It must have been quite a sight! The crowds swarmed around Jesus. There was an atmosphere of expectation.But, suddenly there he was…what a surprise: Jairus, the synagogue ruler was right down there on the ground at Jesus’ feet! All sophistication and prestigeabandoned, this man is desperately pleading with Jesus to come to his house to heal his ailing daughter who is in the terminal stage of a ravishing fever. Jesus consents to come and begins to move in the direction of the need. This passage in Luke 8:40-56 is filled with surprises! Suddenly the divine momentum is interrupted by a hand straining through the crowd to touch Jesus. He stops! Divine power is released and the woman is healed!

        Rarely do we preach these two stories together, but indeed, in reality they are woven into one. While we celebrate with the bold and daring woman who receives her miracle, we have to ask: “What about Jairus?” How was it for him when suddenly the divine momentum moving in the direction of his need stops! After all, it was his desperate pleading that put Jesus on the pathway in proximity of the woman! And, remember: time is of essence. The little girl is dying! Could not the miracle for the woman have waited even a few more hours? She’s been sick for 12 years and that’s the exact number of years the little girl has lived! Jairus’ worst fears are confirmed. While Jesus is engaged in what might have been a somewhat lengthy interview with the woman, the servant arrives to tell Jairus his daughter has died. Now, it’s too late for a miracle of healing. Oh, oh. We now have something worse then divine momentum being interrupted and delayed. We seem to have a circumstance of divine miscalculation!What is Jairus to do? What is Jairus to think about Jesus? How do we feel when we pray and someone else gets the miracle? What are we to conclude when we have desperate expectation but another individual or church or ministry has their breakthrough and our situation only gets worse? I have good news for Jairus and for all of us who are persevering in faith and expectation: “The One who healed that woman is on His way to your house!”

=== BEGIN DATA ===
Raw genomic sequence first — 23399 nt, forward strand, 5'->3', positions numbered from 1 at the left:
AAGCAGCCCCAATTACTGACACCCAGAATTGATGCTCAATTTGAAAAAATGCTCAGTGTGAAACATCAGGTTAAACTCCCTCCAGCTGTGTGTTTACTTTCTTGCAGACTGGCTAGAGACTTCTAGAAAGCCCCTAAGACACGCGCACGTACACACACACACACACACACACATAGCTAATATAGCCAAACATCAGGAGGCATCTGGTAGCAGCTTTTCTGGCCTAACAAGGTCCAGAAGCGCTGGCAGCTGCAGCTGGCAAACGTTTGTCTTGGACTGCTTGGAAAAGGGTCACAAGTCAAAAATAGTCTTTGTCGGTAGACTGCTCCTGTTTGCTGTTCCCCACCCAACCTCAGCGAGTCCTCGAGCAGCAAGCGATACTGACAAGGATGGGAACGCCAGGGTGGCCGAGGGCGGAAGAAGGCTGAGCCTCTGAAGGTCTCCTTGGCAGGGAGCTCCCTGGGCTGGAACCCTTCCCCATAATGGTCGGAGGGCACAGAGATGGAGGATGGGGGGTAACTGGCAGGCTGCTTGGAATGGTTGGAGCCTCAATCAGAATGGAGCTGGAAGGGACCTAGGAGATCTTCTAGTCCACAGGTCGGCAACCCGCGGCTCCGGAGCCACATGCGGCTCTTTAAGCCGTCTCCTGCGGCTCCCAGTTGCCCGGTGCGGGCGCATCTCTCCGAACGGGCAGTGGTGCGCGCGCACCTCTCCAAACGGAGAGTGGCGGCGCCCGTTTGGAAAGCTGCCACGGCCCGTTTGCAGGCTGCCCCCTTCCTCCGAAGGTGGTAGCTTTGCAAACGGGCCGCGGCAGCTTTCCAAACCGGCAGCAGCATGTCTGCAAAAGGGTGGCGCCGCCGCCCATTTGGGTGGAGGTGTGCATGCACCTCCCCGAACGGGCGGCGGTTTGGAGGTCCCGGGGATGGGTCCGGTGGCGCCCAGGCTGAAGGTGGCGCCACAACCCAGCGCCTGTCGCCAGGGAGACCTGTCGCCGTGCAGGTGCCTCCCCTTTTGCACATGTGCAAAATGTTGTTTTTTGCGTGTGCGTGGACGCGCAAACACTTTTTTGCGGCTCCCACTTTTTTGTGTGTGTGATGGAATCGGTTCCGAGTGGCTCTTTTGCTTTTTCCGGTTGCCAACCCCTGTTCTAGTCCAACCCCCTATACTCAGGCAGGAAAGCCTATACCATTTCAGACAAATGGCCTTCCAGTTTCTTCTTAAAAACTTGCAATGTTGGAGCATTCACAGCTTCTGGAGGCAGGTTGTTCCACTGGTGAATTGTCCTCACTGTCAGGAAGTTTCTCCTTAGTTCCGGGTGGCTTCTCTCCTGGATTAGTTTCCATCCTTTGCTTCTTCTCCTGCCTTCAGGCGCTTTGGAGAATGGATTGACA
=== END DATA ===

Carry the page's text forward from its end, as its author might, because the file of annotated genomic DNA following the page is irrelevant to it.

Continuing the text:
The passage above in Hebrews 10 is all about perseverance but has a most significant “and” in the text which links my perseverance with my interaction with others around me. Jairus found out what can be our wonderful discovery: there’s more than enough in our wonderful God to meet all of our expectations. Someone else’s miracle doesn’t deplete God’s supply for me! Key to pressing all the way to the receiving of the promise is allowing someone else’s victory to spur me on…If I have a distorted image of God as One who gives preferred treatment to some or who is a God of limitation then I am at risk when someone else is blessed! However, just ask Jairus: there’s sufficient power and willingness of our God to heal the desperate woman and restore life to his situation! Don’t become discouraged by someone else’s blessing. Don’t revert to any lies about your God’s faithfulness and capacity to fulfill His promise to you! Be assured, the One who has just blessed someone else is on His way to your house!”
        With rejoicing,
        Rev. Peggy I. Kennedy

  2. I’ve been in B.C. for a few days of holidays, visiting my mom in a care home- she no longer knows my name or remembers that I am her daughter. Will I see her again in this life? That is the question we don’t like to ask and can’t answer anyway, but that always is there in our hearts as we leave our loved ones.
    When Trever & I l left so many years ago with our little children, to a land far away, we knew it would be hard to leave parents, siblings and friends behind. But to be honest, there is nothing more difficult that leaving your own children behind- that is the stage we are in now. And I know our dear friends D & S are about to do the same in just 2 days as they leave for I***a.
    Please pray for them.

  3. Jodi Vanderheide

    will be traveling to Ukraine,
    with CRM (Christian Reformed Mission)
    to spend 10 months serving a church plant, leading bible studies, prayer groups.. learning the language, and everything else being a missionary requires.